Capitol Hill to Lobby Congress
April 1st & 2nd, 2009
On April 1st & 2nd my dear friend Belinda Platt and I went to Capitol Hill to Lobby Congress.
I did not even know that the Eating Disorders Coalition for Research, Policy and Action existed until Saturday, March 28th and found out by researching the statistics on Eating Disorders for this website. As soon as I saw that this group was lobbying Congress I became a member and flew to Washington DC on Tuesday, March 31st to be a part of this group with Belinda. Belinda lives in Maryland with her family and is wearing the red suit. Belinda and her daugther Beth Ann are involved in this ministry as prayer partners and knew Sarah since she was in 2nd grade. Beth Ann Platt was her best friend.
We had an amazing time on Capitol Hill with the entire group of approximately 90 that lobbied with us. We went in different groups depending upon our state. Our group lobbied and visited the congressional offices for California and North Carolina and I was able to share Sarah's story to bring awareness of eating disorders and the seriousness of this. It was wonderful to be there with what we are believing and contending for that 1 million lives will be saved. Every office truly listened to what we had to say in addition to what the others said in our group. We were also blessed to have a pediatrician from Northern California that was in our group as well. We were lobbying to increase federal funding under the FREED Bill and Congressman Patrick Kennedy from Rhode Island spoke at the Congressional Briefing who is responsible for heading up this bill. He now has Sarah's picture on his desk with her story! Many thanks to Belinda for this!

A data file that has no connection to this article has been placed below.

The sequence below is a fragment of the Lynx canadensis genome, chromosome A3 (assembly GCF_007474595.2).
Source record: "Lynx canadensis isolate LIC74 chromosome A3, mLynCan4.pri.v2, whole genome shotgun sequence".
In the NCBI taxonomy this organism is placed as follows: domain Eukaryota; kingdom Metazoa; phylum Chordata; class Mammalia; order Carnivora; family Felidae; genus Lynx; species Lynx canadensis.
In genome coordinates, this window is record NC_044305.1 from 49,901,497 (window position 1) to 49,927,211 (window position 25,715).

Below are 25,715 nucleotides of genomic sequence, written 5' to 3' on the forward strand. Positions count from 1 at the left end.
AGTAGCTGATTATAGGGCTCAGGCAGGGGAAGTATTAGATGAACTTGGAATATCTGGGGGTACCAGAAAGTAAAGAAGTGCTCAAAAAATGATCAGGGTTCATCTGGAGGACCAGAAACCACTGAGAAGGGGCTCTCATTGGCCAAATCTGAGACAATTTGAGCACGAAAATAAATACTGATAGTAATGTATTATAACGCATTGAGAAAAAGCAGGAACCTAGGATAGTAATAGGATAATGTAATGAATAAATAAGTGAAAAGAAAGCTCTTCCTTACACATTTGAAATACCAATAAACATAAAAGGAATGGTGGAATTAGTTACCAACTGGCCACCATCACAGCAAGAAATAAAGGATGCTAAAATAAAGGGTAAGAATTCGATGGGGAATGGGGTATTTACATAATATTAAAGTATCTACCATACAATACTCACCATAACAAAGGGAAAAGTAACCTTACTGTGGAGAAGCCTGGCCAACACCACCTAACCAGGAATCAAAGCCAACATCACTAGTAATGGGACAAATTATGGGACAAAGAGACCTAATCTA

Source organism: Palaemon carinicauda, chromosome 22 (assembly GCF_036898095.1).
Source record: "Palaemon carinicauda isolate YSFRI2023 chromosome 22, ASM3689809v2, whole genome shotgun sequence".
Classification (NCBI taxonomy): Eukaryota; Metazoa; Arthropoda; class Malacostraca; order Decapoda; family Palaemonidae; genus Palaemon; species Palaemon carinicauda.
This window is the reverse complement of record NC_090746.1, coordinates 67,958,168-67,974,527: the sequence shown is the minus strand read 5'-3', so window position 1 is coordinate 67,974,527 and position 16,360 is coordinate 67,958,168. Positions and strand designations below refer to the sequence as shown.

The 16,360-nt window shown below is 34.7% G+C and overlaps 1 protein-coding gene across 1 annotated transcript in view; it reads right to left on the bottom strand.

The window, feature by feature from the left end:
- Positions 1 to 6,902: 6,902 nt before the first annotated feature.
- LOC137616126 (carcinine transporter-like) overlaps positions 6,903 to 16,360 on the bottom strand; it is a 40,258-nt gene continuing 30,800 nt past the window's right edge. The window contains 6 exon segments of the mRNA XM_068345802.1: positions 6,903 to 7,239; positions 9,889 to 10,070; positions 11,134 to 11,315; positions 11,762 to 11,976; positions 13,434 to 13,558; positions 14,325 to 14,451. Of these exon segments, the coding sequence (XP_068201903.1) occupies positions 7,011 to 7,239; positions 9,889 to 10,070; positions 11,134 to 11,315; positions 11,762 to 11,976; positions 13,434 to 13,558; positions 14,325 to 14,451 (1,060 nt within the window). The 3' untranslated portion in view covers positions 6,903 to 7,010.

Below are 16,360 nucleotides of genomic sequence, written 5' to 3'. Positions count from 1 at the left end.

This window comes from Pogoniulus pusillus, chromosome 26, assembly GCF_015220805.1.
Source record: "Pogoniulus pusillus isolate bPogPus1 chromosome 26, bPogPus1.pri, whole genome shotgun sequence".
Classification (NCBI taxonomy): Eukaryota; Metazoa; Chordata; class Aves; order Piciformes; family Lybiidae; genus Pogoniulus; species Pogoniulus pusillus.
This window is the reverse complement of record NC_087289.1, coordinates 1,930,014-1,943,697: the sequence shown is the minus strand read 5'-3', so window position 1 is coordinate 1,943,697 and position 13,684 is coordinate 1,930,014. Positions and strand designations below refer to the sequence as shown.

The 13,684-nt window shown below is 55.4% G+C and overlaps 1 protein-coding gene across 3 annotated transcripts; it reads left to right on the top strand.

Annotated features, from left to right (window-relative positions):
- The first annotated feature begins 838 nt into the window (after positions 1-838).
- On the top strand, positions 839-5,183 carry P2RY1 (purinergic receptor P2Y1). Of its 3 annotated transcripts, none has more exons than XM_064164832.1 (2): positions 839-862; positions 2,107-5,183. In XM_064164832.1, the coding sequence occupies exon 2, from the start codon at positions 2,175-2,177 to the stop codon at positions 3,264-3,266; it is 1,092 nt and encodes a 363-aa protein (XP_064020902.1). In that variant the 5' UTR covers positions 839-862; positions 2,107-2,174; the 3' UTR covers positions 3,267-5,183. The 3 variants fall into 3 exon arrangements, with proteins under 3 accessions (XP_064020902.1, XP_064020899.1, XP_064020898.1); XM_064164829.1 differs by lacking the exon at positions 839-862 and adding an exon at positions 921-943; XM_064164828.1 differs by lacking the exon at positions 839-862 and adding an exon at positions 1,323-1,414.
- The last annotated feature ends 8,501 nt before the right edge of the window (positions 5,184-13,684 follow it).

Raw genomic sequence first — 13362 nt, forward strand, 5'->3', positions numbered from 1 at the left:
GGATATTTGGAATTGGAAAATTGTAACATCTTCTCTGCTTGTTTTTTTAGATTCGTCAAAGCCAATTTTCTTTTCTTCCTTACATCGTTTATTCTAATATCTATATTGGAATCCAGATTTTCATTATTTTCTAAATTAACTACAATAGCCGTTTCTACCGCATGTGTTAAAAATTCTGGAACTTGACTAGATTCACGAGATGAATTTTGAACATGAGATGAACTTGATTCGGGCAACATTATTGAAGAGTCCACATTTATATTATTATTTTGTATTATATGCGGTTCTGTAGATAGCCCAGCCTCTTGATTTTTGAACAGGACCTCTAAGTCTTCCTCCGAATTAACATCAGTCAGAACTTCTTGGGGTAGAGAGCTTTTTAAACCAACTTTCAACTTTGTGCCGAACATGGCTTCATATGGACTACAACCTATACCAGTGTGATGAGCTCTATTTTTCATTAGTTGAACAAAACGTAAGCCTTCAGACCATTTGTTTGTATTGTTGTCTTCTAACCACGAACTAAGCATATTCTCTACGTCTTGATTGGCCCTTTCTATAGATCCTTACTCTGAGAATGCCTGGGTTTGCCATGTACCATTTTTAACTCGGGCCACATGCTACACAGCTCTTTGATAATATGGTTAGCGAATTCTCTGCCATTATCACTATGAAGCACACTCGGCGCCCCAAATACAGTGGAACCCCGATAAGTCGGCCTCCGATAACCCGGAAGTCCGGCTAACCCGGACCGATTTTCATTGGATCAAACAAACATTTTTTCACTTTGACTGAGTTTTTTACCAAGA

Becky & Beth Ann Platt Beth Ann Platt